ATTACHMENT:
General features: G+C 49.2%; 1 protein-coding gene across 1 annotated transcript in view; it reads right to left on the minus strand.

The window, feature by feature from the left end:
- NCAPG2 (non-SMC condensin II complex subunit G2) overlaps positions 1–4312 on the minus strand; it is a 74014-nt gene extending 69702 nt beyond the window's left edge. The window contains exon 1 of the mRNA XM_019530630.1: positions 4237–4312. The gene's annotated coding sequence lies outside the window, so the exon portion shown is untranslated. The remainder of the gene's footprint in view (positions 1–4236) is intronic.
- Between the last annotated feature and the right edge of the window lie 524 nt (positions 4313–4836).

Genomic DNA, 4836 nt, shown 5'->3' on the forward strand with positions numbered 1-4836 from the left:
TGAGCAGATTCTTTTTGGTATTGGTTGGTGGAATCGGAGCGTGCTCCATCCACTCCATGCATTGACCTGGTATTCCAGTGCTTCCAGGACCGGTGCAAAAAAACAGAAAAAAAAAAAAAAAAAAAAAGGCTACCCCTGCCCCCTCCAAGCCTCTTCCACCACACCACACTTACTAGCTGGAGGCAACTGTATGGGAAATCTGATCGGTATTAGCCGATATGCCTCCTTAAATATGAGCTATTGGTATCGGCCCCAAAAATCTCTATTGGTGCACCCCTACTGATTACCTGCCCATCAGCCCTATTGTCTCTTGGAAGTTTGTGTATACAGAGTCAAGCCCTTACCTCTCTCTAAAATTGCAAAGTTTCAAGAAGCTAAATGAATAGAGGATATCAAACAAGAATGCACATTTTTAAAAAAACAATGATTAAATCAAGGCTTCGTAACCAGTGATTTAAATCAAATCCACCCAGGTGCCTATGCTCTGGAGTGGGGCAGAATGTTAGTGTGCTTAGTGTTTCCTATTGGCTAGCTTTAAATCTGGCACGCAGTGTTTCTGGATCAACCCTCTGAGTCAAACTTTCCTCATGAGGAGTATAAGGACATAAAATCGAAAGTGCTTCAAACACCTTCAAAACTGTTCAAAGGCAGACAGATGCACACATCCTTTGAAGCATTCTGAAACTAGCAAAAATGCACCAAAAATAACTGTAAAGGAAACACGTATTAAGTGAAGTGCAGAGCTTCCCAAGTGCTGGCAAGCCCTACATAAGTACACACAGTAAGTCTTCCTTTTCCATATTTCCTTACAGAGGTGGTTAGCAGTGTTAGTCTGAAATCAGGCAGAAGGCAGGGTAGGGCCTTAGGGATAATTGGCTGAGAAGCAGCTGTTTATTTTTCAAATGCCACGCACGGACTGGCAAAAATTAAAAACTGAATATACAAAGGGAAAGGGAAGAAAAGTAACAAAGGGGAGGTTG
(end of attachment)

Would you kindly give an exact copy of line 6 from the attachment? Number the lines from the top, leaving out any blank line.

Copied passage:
TGAGCAGATTCTTTTTGGTATTGGTTGGTGGAATCGGAGCGTGCTCCATCCACTCCATGCATTGACCTGGTATTCCAGTGCTTCCAGGACCGGTGCAAAAAAACAGAAAAAAAAAAAAAAAAAAAAAGGCTACCCCTGCCCCCTCCAAGCCTCTTCCACCACACCACACTTACTAGCTGGAGGCAACTGTATGGGAAATCTGATCGGTATTAGCCGATATGCCTCCTTAAATATGAGCTATTGGTATCGGCCCCAAAAATCTCTATTGGTGCACCCCTACTGATTACCTGCCCATCAGCCCTATTGTCTCTTGGAAGTTTGTGTATACAGAGTCAAGCCCTTACCTCTCTCTAAAATTGCAAAGTTTCAAGAAGCTAAATGAATAGAGGATATCAAACAAGAATGCACATTTTTAAAAAAACAATGATTAAATCAAGGCTTCGTAACCAGTGATTTAAATCAAATCCACCCAGGTGCCTATGCTCTGGAGTGGGGCAGAATGTTAGTGTGCTTAGTGTTTCCTATTGGCTAGCTTTAAATCTGGCACGCAGTGTTTCTGGATCAACCCTCTGAGTCAAACTTTCCTCATGAGGAGTATAAGGACATAAAATCGAAAGTGCTTCAAACACCTTCAAAACTGTTCAAAGGCAGACAGATGCACACATCCTTTGAAGCATTCTGAAACTAGCAAAAATGCACCAAAAATAACTGTAAAGGAAACACGTATTAAGTGAAGTGCAGAGCTTCCCAAGTGCTGGCAAGCCCTACATAAGTACACACAGTAAGTCTTCCTTTTCCATATTTCCTTACAGAGGTGGTTAGCAGTGTTAGTCTGAAATCAGGCAGAAGGCAGGGTAGGGCCTTAGGGATAATTGGCTGAGAAGCAGCTGTTTATTTTTCAAATGCCACGCACGGACTGGCAAAAATTAAAAACTGAATATACAAAGGGAAAGGGAAGAAAAGTAACAAAGGGGAGGTTG